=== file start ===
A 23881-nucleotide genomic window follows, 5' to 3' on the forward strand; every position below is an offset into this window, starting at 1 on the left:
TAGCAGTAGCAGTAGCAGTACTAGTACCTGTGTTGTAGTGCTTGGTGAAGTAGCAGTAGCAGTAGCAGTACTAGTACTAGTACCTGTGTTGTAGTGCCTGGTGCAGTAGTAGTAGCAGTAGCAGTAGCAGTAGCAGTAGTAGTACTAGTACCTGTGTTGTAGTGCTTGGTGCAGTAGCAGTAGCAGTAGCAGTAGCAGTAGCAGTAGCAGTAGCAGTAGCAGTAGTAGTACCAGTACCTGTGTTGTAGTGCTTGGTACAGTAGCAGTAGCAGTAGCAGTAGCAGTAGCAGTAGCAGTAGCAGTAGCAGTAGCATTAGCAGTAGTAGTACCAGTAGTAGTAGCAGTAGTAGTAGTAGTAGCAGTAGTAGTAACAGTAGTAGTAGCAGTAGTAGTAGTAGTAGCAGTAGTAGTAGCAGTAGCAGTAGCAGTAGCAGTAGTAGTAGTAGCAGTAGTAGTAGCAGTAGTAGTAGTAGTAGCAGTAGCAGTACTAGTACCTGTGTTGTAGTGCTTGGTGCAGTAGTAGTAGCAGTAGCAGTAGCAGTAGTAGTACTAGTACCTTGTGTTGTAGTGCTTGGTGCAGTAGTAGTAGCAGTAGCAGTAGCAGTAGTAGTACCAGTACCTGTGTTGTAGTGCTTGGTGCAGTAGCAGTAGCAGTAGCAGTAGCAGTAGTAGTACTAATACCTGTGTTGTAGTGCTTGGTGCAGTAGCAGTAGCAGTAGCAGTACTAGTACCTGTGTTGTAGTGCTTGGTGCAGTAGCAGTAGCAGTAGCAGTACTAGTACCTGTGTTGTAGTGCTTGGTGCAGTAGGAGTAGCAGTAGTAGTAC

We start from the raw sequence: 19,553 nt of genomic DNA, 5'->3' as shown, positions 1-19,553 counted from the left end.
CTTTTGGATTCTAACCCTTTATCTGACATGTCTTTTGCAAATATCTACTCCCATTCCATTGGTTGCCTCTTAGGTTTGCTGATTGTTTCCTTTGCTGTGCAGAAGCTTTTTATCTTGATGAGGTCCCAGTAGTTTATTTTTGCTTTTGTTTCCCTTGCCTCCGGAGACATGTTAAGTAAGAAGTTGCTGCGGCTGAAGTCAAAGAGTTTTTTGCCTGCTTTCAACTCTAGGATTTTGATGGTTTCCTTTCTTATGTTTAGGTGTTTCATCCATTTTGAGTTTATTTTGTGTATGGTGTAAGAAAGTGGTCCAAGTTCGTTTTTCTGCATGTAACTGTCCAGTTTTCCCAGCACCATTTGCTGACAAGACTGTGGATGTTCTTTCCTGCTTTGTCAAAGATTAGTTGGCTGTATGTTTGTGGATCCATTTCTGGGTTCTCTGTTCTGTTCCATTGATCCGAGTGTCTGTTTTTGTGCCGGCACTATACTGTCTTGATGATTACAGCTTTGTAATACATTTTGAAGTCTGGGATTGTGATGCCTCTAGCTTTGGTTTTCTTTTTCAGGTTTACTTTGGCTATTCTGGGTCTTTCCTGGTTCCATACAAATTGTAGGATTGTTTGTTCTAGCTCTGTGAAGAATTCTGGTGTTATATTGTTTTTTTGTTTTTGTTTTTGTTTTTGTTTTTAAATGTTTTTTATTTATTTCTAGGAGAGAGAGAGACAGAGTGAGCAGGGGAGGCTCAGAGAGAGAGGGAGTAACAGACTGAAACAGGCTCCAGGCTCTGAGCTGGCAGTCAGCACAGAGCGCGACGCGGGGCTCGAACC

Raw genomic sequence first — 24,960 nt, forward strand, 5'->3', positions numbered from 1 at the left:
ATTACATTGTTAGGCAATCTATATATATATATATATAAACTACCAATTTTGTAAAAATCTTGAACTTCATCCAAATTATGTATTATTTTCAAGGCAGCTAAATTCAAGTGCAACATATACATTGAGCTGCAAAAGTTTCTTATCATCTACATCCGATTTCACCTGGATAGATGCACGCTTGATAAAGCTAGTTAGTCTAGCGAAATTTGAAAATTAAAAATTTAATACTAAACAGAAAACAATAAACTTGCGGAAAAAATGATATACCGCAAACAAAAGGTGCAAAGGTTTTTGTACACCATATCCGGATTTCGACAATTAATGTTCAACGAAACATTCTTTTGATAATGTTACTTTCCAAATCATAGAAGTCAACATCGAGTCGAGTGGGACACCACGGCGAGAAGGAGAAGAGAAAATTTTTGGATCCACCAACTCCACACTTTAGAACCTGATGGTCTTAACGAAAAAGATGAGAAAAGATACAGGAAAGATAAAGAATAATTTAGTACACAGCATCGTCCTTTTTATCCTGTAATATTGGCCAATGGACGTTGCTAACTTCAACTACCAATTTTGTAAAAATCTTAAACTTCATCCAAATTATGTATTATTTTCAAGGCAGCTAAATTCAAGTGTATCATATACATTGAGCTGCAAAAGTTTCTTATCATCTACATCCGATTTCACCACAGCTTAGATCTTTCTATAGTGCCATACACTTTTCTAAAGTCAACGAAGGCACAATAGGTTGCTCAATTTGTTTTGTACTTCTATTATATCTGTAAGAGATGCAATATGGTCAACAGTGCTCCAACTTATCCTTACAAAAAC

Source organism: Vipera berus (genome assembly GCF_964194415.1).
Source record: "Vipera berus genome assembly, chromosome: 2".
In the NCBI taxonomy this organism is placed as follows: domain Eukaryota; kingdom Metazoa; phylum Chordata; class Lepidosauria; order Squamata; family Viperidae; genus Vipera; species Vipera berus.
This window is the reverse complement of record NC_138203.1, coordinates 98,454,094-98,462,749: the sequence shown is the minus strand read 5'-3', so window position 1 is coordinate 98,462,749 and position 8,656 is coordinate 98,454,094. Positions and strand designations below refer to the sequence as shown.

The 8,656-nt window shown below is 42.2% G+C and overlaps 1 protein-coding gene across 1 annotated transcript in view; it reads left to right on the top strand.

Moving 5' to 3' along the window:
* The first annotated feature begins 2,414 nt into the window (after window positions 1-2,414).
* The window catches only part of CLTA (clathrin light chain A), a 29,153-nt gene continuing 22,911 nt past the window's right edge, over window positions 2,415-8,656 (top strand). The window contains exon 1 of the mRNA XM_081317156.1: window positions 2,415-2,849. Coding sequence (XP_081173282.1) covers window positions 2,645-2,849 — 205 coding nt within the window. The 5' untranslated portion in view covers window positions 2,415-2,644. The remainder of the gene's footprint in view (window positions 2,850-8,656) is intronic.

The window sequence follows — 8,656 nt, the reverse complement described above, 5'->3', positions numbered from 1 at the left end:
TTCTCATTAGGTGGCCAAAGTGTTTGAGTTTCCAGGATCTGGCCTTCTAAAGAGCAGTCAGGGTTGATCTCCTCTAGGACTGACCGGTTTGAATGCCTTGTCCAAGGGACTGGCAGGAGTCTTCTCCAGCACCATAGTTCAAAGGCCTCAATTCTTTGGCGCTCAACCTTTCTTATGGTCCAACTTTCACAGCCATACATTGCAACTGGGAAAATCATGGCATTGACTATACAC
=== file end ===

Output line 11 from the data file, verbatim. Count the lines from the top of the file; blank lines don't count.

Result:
The 8,656-nt window shown below is 42.2% G+C and overlaps 1 protein-coding gene across 1 annotated transcript in view; it reads left to right on the top strand.